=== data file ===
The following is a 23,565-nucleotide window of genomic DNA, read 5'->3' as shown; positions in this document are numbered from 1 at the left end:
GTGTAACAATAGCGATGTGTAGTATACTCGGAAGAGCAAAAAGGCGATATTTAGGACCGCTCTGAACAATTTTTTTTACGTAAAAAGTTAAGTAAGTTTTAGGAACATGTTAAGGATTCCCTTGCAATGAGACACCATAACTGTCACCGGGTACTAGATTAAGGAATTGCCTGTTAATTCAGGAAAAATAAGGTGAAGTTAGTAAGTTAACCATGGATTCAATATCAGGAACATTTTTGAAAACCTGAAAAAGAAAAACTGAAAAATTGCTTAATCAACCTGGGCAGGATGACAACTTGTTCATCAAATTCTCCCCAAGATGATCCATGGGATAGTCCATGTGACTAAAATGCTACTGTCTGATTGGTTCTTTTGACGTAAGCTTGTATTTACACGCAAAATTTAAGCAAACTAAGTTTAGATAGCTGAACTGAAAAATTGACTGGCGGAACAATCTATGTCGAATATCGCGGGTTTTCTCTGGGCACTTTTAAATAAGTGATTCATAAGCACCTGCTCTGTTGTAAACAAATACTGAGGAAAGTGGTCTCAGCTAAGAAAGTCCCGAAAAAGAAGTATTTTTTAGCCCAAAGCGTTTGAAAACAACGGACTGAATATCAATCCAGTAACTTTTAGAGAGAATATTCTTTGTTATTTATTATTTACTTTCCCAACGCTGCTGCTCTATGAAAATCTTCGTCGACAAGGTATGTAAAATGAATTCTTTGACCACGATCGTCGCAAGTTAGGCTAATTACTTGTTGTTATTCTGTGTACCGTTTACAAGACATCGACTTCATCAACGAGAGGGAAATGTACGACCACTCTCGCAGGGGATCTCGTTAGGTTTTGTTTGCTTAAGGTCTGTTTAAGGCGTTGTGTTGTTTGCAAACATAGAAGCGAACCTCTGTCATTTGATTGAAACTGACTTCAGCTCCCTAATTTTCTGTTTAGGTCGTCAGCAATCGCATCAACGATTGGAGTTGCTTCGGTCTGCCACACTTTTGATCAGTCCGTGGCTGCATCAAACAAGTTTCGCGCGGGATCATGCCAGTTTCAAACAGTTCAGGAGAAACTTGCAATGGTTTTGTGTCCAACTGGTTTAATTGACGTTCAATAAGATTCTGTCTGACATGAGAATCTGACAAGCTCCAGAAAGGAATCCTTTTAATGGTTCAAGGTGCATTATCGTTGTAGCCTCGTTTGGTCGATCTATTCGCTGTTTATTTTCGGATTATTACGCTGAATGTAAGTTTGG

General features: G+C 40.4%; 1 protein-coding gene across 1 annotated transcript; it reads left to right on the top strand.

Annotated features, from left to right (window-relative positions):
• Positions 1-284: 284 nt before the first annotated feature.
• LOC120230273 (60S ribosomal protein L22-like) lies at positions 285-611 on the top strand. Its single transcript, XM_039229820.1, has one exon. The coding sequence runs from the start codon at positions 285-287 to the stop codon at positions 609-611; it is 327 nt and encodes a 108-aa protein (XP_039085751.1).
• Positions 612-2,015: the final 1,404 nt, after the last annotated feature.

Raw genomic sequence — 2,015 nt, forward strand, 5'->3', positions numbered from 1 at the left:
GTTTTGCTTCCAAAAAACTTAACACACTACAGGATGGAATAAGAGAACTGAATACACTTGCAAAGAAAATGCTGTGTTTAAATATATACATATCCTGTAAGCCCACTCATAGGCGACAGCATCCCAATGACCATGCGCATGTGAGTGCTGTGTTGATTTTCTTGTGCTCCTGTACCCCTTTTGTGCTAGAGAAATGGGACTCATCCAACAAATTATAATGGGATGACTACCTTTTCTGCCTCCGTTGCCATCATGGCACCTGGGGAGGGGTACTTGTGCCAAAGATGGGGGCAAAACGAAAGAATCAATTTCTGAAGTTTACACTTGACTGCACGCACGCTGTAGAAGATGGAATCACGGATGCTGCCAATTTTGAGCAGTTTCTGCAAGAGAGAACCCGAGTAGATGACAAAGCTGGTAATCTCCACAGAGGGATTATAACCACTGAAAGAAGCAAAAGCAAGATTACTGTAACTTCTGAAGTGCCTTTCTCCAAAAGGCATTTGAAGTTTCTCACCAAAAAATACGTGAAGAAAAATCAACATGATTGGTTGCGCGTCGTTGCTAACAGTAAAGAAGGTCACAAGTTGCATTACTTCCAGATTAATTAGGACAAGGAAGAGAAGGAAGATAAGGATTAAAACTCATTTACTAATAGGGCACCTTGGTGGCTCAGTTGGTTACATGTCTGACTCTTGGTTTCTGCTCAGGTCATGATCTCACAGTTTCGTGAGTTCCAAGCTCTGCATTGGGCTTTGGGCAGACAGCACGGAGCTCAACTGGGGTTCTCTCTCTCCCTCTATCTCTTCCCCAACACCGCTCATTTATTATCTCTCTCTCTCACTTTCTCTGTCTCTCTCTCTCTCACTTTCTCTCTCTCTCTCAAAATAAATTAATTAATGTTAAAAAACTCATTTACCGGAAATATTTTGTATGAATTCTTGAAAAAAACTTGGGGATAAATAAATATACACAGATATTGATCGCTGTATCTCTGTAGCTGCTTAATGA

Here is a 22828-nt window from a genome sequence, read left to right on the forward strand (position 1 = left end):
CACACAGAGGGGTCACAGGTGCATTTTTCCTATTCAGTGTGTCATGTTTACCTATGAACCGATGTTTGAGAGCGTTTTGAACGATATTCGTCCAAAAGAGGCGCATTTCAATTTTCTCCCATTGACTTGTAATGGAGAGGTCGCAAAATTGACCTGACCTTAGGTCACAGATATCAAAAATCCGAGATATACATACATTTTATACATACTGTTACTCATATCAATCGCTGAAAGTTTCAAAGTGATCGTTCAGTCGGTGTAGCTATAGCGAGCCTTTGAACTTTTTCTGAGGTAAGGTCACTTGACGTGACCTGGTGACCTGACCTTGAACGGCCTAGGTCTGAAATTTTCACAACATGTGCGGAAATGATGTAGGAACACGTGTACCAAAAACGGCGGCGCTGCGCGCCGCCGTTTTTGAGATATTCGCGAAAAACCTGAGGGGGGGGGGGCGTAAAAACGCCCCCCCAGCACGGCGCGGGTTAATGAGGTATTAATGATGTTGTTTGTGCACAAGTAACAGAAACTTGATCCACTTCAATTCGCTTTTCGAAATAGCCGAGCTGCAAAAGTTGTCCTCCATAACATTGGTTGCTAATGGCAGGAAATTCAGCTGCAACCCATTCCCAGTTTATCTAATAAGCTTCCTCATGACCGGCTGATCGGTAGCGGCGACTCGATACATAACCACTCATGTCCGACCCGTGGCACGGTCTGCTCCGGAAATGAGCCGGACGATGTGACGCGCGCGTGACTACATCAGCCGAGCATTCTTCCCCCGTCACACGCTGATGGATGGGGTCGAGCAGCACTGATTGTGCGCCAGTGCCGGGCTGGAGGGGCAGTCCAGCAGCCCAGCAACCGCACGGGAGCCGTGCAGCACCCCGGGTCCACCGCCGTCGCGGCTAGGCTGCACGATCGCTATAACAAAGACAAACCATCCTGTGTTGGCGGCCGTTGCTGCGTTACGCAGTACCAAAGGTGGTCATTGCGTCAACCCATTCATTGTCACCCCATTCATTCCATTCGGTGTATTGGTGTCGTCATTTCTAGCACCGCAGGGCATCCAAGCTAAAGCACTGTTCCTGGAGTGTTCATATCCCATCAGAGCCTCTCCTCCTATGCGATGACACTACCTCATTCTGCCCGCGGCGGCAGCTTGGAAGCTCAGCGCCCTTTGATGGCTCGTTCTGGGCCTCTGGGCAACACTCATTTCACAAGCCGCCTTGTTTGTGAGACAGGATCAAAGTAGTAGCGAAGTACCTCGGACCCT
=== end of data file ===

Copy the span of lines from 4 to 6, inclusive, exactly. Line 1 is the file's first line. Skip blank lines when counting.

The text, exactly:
Annotated features, from left to right (window-relative positions):
• Positions 1-284: 284 nt before the first annotated feature.
• LOC120230273 (60S ribosomal protein L22-like) lies at positions 285-611 on the top strand. Its single transcript, XM_039229820.1, has one exon. The coding sequence runs from the start codon at positions 285-287 to the stop codon at positions 609-611; it is 327 nt and encodes a 108-aa protein (XP_039085751.1).